A case of significant water damage confirmed last week has led Addison Gilbert officials to temporarily close down some services in its behavioral services facilities.
But AGH Vice President Cindy Cafasso Donaldson emphasized Monday that the shutdown is tied only to the need for structural repairs, and that the programs will be reopening between Wednesday and next Monday.
Donaldson said that the damage was identified in the ceiling above portions of the Weber Building — the 1958 building located at the far left when viewed from Washington Street — and that hospital officials then contacted structural engineers, who examined the site late last week and over the weekend.
As a result, AGH had to close down the counseling service that uses that floor — the former Health and Education Service program that has been renamed Lahey Behavioral Services under the mergers between Northeast Health Systems and the Lahey Clinic into AGH’s new parent corporation, Lahey Health, last year.
“The engineers recommended closing it for this week so we can do construction above the ceiling,” Donaldson said Monday in a phone interview. But, she emphasized, that program and services will reopen Monday, in other parts of the Addison Gilbert campus.
Similarly, the so-called Discover program and physical therapy programs were also closed Monday and will be today, but is expected to be up and operating again by Wednesday or Thursday, again, in a different part of the Addison Gilbert complex.
Donaldson said that therapists have been working to contact clients, and that no one who needs counseling or therapy will be denied access to it.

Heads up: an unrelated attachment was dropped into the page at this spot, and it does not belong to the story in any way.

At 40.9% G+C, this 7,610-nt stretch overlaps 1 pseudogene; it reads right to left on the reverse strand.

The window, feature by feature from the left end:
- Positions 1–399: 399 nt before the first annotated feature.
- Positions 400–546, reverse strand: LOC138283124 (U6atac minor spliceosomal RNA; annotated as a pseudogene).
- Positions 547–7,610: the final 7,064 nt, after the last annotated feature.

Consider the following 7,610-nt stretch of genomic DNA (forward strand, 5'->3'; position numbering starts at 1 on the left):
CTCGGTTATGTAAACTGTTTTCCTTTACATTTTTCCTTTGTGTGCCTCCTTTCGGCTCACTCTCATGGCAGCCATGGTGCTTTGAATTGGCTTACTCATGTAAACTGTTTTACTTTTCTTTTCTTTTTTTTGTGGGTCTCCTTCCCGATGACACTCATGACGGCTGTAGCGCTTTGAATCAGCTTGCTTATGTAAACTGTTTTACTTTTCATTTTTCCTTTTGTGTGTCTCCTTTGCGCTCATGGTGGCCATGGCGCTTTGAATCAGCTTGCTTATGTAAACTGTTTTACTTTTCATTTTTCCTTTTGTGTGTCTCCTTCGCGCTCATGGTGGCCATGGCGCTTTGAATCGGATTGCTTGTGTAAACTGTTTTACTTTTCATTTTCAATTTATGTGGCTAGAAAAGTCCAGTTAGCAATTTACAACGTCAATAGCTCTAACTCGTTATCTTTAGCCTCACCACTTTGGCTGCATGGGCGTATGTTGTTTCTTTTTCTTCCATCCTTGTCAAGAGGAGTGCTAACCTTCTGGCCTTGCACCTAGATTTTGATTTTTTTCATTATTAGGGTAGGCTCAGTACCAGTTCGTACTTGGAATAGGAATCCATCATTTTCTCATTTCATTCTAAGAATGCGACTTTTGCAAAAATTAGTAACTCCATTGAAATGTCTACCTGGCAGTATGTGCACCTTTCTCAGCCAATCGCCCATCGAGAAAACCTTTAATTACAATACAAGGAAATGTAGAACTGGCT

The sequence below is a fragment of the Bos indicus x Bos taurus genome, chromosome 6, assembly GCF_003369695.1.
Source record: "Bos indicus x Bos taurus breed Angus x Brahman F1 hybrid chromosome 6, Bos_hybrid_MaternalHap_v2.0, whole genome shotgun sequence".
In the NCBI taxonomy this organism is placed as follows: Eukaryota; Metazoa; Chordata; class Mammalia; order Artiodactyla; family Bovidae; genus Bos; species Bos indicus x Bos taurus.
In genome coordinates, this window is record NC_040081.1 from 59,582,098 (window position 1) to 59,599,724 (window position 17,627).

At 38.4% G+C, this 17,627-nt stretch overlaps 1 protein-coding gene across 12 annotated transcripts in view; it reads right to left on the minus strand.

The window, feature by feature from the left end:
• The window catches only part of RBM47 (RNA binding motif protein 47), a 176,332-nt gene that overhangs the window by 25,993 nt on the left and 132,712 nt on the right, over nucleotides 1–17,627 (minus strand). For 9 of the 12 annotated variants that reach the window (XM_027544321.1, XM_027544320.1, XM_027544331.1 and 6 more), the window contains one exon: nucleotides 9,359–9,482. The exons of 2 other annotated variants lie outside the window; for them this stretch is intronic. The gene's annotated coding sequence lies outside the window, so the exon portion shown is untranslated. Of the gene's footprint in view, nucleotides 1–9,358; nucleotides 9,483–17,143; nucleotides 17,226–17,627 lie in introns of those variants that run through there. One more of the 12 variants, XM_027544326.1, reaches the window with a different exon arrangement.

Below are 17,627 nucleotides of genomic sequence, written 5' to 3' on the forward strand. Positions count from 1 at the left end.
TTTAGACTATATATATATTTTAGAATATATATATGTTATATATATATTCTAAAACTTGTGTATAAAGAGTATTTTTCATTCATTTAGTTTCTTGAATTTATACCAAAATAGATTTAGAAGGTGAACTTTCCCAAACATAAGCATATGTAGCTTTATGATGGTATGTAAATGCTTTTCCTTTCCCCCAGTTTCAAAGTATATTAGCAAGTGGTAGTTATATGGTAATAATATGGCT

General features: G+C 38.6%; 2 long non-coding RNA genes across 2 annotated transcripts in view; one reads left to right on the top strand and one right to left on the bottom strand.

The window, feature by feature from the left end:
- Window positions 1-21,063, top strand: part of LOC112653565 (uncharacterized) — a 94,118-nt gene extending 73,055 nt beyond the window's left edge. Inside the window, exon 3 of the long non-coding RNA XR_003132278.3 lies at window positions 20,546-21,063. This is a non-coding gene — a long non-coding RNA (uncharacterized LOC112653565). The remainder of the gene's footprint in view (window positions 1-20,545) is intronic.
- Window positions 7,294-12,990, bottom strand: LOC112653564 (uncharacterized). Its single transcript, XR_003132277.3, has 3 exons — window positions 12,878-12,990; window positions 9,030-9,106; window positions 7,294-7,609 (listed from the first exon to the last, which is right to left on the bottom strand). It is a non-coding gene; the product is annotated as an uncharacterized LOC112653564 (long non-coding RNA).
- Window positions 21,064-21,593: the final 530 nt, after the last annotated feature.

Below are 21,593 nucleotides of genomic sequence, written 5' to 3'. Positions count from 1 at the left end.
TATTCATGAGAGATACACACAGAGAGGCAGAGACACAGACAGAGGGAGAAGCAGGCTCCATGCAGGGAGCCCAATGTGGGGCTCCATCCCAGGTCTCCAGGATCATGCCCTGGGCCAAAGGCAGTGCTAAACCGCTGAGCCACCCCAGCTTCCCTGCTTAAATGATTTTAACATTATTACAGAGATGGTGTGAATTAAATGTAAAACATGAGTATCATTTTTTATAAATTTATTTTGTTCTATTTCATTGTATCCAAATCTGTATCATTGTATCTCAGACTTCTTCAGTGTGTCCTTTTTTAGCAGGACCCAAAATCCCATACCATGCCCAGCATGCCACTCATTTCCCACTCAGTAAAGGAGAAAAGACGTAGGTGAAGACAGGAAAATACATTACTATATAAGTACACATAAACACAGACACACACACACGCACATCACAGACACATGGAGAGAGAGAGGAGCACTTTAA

All of the programs will remain functioning at AGH once they reopen, and the water damage repairs go forward.
The damage and the needed repairs comes just 3 1/2 weeks after Lahey Health announced July 6 it had relinquished operation of four programs on the North Shore that help people deal with rape, HIV, AIDs, drug abuse and mental illness. Those programs, based in Beverly, Peabody and Lynn, were taken over by other agencies as of July 1 and will continue to provide services, Kevin Norton, CEO of Lahey Health Behavioral Services said at the time.
But officials noted then that none of the involved programs were based on Cape Ann, and Donaldson emphasized Monday that none of those changes or business plans have anything to do with the emergency closures of the AGH programs this week.
“Down the line, we have a need for strengthening our behavioral health services,” Donaldson said. “We see that in our community health needs assessment, and we are absolutely committed to maintaining behavioral services within the building.”
Donaldson said officials have not yet received cost estimates for the damage, or for the reconstruction work. The work also involves the Prentiss Building, which adjoins the Webber Building on the AGH campus off Washington Street.